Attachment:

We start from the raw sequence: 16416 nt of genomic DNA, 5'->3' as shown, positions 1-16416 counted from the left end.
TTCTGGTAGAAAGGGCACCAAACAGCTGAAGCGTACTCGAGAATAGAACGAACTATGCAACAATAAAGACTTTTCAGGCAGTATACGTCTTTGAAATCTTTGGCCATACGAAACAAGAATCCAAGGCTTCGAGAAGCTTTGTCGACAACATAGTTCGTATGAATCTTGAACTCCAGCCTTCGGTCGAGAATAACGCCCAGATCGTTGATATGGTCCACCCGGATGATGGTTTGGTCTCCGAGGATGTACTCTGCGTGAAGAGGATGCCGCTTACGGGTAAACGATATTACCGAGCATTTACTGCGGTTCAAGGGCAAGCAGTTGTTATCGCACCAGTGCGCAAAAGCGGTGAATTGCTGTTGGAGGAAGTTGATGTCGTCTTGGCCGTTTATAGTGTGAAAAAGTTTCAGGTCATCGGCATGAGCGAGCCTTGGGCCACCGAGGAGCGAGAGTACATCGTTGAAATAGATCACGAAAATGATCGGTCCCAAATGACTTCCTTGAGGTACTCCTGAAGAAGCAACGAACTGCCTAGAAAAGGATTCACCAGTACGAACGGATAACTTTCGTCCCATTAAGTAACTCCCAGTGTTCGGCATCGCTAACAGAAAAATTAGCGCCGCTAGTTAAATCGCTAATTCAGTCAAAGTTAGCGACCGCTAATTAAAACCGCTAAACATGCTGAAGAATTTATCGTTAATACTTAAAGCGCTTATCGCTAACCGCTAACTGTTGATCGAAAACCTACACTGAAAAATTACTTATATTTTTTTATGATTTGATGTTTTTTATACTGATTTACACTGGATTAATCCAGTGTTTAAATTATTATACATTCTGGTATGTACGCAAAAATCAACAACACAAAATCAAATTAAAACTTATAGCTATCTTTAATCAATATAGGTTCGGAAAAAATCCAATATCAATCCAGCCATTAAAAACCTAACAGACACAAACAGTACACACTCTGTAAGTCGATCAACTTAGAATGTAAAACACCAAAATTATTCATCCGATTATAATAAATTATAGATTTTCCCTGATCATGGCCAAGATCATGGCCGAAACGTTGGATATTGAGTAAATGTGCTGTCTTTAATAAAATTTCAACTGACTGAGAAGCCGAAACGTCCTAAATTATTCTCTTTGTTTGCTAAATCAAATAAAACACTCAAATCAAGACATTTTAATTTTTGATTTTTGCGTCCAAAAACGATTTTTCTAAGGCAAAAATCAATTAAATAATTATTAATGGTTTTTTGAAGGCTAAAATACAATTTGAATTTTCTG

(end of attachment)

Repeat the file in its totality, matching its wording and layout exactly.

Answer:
We start from the raw sequence: 16416 nt of genomic DNA, 5'->3' as shown, positions 1-16416 counted from the left end.
TTCTGGTAGAAAGGGCACCAAACAGCTGAAGCGTACTCGAGAATAGAACGAACTATGCAACAATAAAGACTTTTCAGGCAGTATACGTCTTTGAAATCTTTGGCCATACGAAACAAGAATCCAAGGCTTCGAGAAGCTTTGTCGACAACATAGTTCGTATGAATCTTGAACTCCAGCCTTCGGTCGAGAATAACGCCCAGATCGTTGATATGGTCCACCCGGATGATGGTTTGGTCTCCGAGGATGTACTCTGCGTGAAGAGGATGCCGCTTACGGGTAAACGATATTACCGAGCATTTACTGCGGTTCAAGGGCAAGCAGTTGTTATCGCACCAGTGCGCAAAAGCGGTGAATTGCTGTTGGAGGAAGTTGATGTCGTCTTGGCCGTTTATAGTGTGAAAAAGTTTCAGGTCATCGGCATGAGCGAGCCTTGGGCCACCGAGGAGCGAGAGTACATCGTTGAAATAGATCACGAAAATGATCGGTCCCAAATGACTTCCTTGAGGTACTCCTGAAGAAGCAACGAACTGCCTAGAAAAGGATTCACCAGTACGAACGGATAACTTTCGTCCCATTAAGTAACTCCCAGTGTTCGGCATCGCTAACAGAAAAATTAGCGCCGCTAGTTAAATCGCTAATTCAGTCAAAGTTAGCGACCGCTAATTAAAACCGCTAAACATGCTGAAGAATTTATCGTTAATACTTAAAGCGCTTATCGCTAACCGCTAACTGTTGATCGAAAACCTACACTGAAAAATTACTTATATTTTTTTATGATTTGATGTTTTTTATACTGATTTACACTGGATTAATCCAGTGTTTAAATTATTATACATTCTGGTATGTACGCAAAAATCAACAACACAAAATCAAATTAAAACTTATAGCTATCTTTAATCAATATAGGTTCGGAAAAAATCCAATATCAATCCAGCCATTAAAAACCTAACAGACACAAACAGTACACACTCTGTAAGTCGATCAACTTAGAATGTAAAACACCAAAATTATTCATCCGATTATAATAAATTATAGATTTTCCCTGATCATGGCCAAGATCATGGCCGAAACGTTGGATATTGAGTAAATGTGCTGTCTTTAATAAAATTTCAACTGACTGAGAAGCCGAAACGTCCTAAATTATTCTCTTTGTTTGCTAAATCAAATAAAACACTCAAATCAAGACATTTTAATTTTTGATTTTTGCGTCCAAAAACGATTTTTCTAAGGCAAAAATCAATTAAATAATTATTAATGGTTTTTTGAAGGCTAAAATACAATTTGAATTTTCTG